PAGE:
Bloke in the Kitchen. Barbecuing meat


Taking the mystery and fear out of cooking

Here’s a question for you: what is barbecue sauce? And more importantly, what is it for?

Is it like barbecue-flavored snacks, in that it gives the flavor of  barbecued food?

Well if it is, why put it on food that actually has been barbecued on a proper charcoal unit?

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The source of the magic: smouldering charcoal is the king of cooking fuels

There seems to be some confusion about this, and because Bloke in the Kitchen is all about keeping things simple, let’s start with a basic point of view: when you cook food on a barbecue, you don’t need to then smother it with something to make it taste like it has been barbecued. That’s like going on a beach holiday and basking in the sun but using fake tan on your skin too. If you’re going to do that, you can save the air fare and just bronze yourself out of a bottle in the privacy of your chilly northern bathroom.

If you’re having a barbecue, by all means have a sauce or two available for those who want one, because burger joints have taught many people that no meal is complete without ketchup. If they want to engage in that practice, that’s up to them.

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Shop-bought or homemade, who really needs it?

We had a teenager staying with us recently and I made Spaghetti Bolognese for us. She immediately stood up, went to the fridge, took out the ketchup and slathered it all over.

Well I’m sorry, but I didn’t take that very well. Okay, the Bolognese possibly didn’t merit words like “exquisite”, but it was pretty tasty, rich and juicy and it certainly didn’t need a squeeze of red colouring and sugar to make it edible.

But that’s another story. With a barbecue, anything goes, really, so there’s no harm in providing some gunge for those who automatically reach for it.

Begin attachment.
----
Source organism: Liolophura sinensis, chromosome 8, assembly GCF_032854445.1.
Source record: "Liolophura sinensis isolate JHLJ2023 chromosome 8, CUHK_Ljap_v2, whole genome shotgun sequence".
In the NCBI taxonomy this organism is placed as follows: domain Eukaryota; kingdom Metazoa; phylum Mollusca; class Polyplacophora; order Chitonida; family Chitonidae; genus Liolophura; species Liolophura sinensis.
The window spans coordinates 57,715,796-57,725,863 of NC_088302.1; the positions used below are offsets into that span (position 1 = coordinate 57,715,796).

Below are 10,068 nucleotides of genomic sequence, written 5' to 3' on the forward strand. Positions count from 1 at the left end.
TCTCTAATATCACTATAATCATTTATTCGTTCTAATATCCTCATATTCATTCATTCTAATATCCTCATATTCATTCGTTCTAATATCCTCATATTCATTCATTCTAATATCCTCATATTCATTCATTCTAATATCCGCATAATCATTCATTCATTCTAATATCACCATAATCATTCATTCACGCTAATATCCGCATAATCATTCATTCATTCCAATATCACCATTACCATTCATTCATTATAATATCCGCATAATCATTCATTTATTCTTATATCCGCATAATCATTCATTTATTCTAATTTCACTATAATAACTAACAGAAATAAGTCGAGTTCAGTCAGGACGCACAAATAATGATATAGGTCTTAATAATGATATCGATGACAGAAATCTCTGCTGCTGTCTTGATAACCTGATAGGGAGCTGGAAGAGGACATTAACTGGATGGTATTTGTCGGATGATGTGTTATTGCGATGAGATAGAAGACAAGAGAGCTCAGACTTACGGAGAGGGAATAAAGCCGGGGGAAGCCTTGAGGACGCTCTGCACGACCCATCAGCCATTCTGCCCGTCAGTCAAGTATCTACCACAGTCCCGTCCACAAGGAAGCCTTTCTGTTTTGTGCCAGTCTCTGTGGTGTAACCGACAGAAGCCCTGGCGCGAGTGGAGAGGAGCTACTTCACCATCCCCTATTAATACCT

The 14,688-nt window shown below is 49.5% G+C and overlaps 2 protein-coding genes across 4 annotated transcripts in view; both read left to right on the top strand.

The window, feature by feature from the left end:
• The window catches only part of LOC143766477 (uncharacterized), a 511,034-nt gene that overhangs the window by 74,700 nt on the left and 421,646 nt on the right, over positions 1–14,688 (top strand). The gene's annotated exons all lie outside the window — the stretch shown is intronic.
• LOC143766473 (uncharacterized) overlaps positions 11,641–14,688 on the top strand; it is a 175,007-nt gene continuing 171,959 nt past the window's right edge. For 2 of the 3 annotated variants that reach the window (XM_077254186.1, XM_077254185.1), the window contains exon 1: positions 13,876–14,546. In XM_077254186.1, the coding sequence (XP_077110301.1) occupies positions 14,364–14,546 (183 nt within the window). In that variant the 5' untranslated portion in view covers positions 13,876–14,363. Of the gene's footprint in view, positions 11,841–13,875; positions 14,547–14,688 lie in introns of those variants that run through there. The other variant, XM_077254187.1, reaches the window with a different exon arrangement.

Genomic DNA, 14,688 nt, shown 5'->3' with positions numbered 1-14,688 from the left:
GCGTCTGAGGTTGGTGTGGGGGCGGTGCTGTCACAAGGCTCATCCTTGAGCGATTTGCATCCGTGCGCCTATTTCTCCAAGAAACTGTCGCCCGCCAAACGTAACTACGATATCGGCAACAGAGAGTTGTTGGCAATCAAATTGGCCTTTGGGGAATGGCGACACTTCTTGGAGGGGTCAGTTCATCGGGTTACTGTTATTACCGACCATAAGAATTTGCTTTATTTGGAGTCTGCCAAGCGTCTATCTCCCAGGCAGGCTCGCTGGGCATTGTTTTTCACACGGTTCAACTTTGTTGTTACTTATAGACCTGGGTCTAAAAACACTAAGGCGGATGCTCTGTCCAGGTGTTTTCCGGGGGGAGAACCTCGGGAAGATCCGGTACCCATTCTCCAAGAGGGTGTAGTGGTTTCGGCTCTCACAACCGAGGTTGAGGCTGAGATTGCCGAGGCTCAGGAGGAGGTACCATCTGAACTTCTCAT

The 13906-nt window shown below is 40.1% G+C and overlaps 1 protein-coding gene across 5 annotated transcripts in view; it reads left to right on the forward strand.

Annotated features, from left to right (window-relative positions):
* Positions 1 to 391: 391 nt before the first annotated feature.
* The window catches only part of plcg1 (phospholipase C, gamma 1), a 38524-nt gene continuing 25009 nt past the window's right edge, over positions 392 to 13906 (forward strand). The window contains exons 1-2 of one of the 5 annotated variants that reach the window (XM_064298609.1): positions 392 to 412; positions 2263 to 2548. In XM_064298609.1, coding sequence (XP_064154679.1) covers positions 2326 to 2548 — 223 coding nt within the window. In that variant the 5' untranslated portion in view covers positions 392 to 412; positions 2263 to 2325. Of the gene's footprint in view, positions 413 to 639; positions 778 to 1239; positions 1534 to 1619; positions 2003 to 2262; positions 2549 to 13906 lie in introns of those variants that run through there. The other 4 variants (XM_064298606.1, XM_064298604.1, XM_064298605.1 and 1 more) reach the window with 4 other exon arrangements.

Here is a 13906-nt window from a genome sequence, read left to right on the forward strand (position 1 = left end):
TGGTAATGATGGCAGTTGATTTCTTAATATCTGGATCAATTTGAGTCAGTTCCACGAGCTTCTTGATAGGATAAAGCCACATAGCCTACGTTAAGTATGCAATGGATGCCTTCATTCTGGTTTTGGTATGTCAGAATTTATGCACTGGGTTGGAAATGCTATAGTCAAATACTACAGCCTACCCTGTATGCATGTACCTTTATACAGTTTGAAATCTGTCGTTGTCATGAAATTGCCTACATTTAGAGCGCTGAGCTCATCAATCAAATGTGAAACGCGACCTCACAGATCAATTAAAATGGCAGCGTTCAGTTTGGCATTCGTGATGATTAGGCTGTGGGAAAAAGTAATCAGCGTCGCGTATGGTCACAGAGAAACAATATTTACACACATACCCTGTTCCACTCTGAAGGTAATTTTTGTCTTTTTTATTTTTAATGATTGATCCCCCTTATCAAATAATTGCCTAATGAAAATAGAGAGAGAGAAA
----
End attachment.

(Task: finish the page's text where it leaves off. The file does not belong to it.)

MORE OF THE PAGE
Make your own if you like: mix some tomato ketchup (yes, that) with mustard, Worcestershire sauce, honey and whatever else takes your fancy, and let those who are that way inclined gorge themselves on it.

Some people smear the meat with it before they cook it, but they are confusing it with a marinade, which we will come to in a minute. But if you do cover the food in sauce and then place it over the heat, you’re boiling and burning it. If you’re in a household where such sauces are seen as essential and you will be lynched if you don’t do it, try to get away with giving it a quick coating when it is almost cooked and ready to serve. That way everybody is happy.

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That’s a pretty civilised plate of food: chops, vegetables, potatoes, and not a plastic bottle in sight

However, if you are indisputably  in charge (or if you can get away with it), just cook it as nature intended.

A marinade can help get some flavor deep inside a piece of meat, but that means a liquid, which can penetrate the stuff, not a slimy substance that stays on top.

For chicken, squeeze a couple of limes or lemons into a bowl and crush some garlic into it. If you have some lemongrass, you can add that and let it infuse (give up its flavor to the liquid), before removing the strands and steeping the chicken in it.

Even then, though, bear in mind that you will have given the chicken a new flavor, when it has a perfectly good one of its own, so unless you’re convinced it is better, maybe you should do half with the marinade and half without.

With sausages, marinades do not work. They have a plastic skin that will keep the flavor out. You need to buy tasty sausages, and there are plenty around, from the local butcher’s own creations to some fancy ones in the supermarket.

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The barbie chef’s friend, the humble sausage

Burgers: well, they’re a piece of cake, aren’t they? And they really can benefit from some sauce.

Now, the serious meat. As mentioned last week, it might be tempting to add a touch of class to the meal by including some steaks, i.e. beef, but in fact it’s asking for trouble. Unless you get some pretty expensive stuff and you’re skilled at cooking it, it could well end up tough and dry. If you insist, however, you could use a marinade, but a better option is to rub it with some spices. Sprinkle on some paprika and a little chilli pepper, perhaps, and rub it in so it’s not just on the surface. And a knob of butter is always well received by a steak.

A better idea, though, is to use pork or lamb chops. They are far more cooperative, more forgiving. Make sure the pork ones are cooked through, because undercooked pork can be dangerous. Having taken care of that, you’ll find that chops do the trick of making it seem more like a proper meal than just a barbie, and they’re no problem. Throw them on, make sure they’re done, singe them a bit around the edges and Robert is your mother’s brother.

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And just to show you’re not a complete moron: some pieces of meat

Next Saturday: fish, seafood and side dishes for barbecues


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